While Lewandowski’s team has taken heat for getting outmaneuvered in the delegate race, the operative who praised Jolly said Lewandowski deserves a lot of credit for “getting this far with no money.”
Trump has been intensely loyal to Lewandowski, standing by him even as he came under fire for manhandling a reporter. And, despite all the personnel changes, Trump during Saturday’s meeting stressed to his senior staffers that none of them would be fired, and that they could stay with the campaign as long as it lasted.
Manafort and Wiley did not respond to requests for comment.
And Lewandowksi declined to discuss Saturday’s gathering, except to describe it as “a productive meeting with the senior staff to talk about our path to victory.”
Inside the campaign, though, the meeting was interpreted as an effort to integrate Manafort, Wiley and their new hires into the existing staff structure, over which Manafort will have broad authority.
Since his hiring late last month, Manafort, whose official title is convention manager, had been building something akin to a parallel campaign structure alongside Lewandowski’s pre-existing team. The situation was becoming increasingly unwieldy, with sources in the campaign telling POLITICO that staff sometimes received conflicting directives from Lewandowski and Manafort, or officials loyal to them.
Among the aides who were notably absent from Saturday’s meeting, according to sources familiar with it, were Jolly, who was not invited, and senior adviser Barry Bennett, a longtime Lewandowski friend who was brought aboard after leaving the since-aborted campaign of Trump rival Ben Carson. Bennett was in San Francisco and was not focused on campaign activities, according to a campaign source, who said he is set to meet with Manafort on Tuesday to discuss his role going forward.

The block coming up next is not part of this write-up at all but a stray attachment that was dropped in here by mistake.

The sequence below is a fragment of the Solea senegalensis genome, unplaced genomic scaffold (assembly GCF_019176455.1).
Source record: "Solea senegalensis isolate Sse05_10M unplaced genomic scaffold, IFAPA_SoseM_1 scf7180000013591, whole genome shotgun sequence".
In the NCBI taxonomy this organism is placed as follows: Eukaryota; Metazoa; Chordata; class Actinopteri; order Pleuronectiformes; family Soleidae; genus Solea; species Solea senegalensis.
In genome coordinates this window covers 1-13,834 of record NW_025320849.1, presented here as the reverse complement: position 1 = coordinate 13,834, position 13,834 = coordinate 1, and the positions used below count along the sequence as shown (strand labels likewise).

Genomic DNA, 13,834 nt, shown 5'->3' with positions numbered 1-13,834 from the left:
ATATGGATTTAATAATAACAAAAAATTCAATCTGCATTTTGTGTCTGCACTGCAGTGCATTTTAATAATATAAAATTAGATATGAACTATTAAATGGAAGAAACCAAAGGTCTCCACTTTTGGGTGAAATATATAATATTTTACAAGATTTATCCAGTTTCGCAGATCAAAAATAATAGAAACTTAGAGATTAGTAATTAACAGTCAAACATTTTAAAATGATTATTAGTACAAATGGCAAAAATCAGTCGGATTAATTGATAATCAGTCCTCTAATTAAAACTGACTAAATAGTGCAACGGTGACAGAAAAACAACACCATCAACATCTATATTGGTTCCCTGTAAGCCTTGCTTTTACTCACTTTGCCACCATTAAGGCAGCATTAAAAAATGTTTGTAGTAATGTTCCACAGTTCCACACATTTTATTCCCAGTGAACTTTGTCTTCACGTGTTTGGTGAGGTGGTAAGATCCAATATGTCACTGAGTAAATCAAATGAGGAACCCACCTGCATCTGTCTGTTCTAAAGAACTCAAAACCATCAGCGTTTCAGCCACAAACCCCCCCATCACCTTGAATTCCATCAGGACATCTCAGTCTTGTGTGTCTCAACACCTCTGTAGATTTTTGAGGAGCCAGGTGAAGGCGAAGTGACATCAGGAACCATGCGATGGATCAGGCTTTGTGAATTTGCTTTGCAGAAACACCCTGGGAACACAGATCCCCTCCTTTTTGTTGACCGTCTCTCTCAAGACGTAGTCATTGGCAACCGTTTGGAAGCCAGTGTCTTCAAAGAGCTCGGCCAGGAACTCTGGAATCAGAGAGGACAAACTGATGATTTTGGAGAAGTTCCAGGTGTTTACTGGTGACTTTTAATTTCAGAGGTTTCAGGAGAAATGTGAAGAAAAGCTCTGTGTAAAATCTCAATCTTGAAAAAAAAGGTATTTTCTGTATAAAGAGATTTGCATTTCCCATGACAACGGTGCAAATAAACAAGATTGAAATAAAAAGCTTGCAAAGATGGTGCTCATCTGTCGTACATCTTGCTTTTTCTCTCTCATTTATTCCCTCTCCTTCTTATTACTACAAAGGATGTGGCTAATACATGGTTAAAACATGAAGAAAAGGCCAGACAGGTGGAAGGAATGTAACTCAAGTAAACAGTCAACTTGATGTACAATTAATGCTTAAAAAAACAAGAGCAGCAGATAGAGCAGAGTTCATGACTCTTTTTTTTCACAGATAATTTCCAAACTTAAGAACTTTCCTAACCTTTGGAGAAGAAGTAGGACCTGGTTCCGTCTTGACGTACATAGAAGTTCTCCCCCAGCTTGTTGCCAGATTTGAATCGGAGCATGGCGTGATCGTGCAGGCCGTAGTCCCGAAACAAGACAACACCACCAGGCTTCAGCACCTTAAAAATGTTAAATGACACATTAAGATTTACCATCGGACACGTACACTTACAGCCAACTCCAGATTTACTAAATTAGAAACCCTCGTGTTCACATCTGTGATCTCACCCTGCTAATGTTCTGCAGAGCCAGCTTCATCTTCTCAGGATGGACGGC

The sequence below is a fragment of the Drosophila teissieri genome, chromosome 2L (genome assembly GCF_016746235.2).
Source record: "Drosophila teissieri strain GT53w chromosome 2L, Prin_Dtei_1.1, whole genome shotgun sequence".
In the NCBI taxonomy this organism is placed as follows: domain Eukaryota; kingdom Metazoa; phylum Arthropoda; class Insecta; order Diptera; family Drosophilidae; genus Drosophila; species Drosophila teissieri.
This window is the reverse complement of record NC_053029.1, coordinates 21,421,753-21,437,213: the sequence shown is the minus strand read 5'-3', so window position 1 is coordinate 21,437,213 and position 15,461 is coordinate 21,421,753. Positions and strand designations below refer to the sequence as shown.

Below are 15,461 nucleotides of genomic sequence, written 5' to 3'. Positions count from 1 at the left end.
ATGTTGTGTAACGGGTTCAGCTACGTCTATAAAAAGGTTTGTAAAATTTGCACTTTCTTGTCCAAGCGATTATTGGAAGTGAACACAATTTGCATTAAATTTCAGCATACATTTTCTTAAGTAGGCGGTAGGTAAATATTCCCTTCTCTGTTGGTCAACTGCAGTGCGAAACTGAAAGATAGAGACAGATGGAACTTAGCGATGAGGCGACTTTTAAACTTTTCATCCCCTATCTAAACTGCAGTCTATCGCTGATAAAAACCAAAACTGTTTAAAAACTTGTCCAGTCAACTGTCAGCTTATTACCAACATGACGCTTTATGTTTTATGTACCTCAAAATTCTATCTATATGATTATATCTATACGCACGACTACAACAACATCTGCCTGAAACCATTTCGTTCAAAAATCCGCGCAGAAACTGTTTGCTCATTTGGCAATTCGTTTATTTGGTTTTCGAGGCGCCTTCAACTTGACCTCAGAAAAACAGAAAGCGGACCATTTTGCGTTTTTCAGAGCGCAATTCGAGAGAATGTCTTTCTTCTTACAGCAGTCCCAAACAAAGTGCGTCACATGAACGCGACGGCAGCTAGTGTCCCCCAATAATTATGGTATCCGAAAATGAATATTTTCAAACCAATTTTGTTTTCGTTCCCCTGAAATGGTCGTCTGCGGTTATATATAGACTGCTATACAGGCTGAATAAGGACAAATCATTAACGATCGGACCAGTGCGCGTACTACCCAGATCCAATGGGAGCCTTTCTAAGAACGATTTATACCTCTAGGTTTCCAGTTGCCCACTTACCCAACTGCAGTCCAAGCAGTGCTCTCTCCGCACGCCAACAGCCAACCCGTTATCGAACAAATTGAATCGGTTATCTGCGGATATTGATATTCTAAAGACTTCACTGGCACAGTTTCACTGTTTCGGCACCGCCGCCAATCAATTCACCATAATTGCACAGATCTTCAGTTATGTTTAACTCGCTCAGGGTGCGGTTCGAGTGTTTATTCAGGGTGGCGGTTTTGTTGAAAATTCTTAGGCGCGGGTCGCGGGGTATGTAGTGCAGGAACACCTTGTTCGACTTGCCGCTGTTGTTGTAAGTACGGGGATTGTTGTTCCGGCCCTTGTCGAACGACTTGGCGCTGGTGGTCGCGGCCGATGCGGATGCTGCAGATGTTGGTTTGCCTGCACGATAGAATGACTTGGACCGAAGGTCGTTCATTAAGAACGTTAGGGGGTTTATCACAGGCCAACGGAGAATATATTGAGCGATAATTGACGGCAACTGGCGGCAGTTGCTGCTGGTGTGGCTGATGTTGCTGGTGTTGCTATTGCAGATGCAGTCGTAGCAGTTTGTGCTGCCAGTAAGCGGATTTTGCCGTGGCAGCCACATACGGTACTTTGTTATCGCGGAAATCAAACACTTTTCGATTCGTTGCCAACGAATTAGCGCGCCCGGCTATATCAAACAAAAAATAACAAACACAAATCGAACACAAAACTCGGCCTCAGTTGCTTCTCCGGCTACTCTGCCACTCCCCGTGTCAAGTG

Bennett declined to comment.
In Jolly’s resignation letter, which was addressed to “Mr. Trump” and was reviewed by POLITICO, the Oklahoma operative expressed his “deepest gratitude” to the candidate, declaring “I will never forget your encouragement and loyalty.” But he said he decided “it is time for me to leave the campaign and pursue education reform issues.” He praised Lewandowski, calling him “one of my best friends” and explaining he was “initially the reason I joined this campaign.”
A retired Army lieutenant colonel who served in Iraq, Jolly worked with Lewandowski at the Koch brothers-backed advocacy group Americans for Prosperity mostly on policy fights, and did not have any previous national campaign experience. Jolly was initially hired by Lewandowski to focus on Southern States that voted March 1. But he was shifted to New Hampshire ahead of that state’s critical first-in-the-nation primary after Trump’s disappointing loss to Ted Cruz in the Iowa caucuses.
Trump’s lopsided primary wins in New Hampshire on Feb. 9 and South Carolina 11 days later shocked the political establishment and put him on a trajectory to win the nomination. Those early victories “were magical and I will never forget them,” Jolly wrote to Trump.
Others on the campaign cheered Jolly’s departure, saying that his “Strike Team” — a group of field staffers Jolly deployed to phone bank and knock doors in Texas, Ohio and Wisconsin — had failed to delivery victories to Trump, and arguing that Jolly was less qualified than many of the state directors he oversaw.
But Jolly in his resignation letter wrote “my guidance to the states’ staff and strike teams was … always to focus, keep moving, grow the base, love on your volunteers, and take care of your people. We did these simple things, we won, and we continued to win because we followed a winning formula.”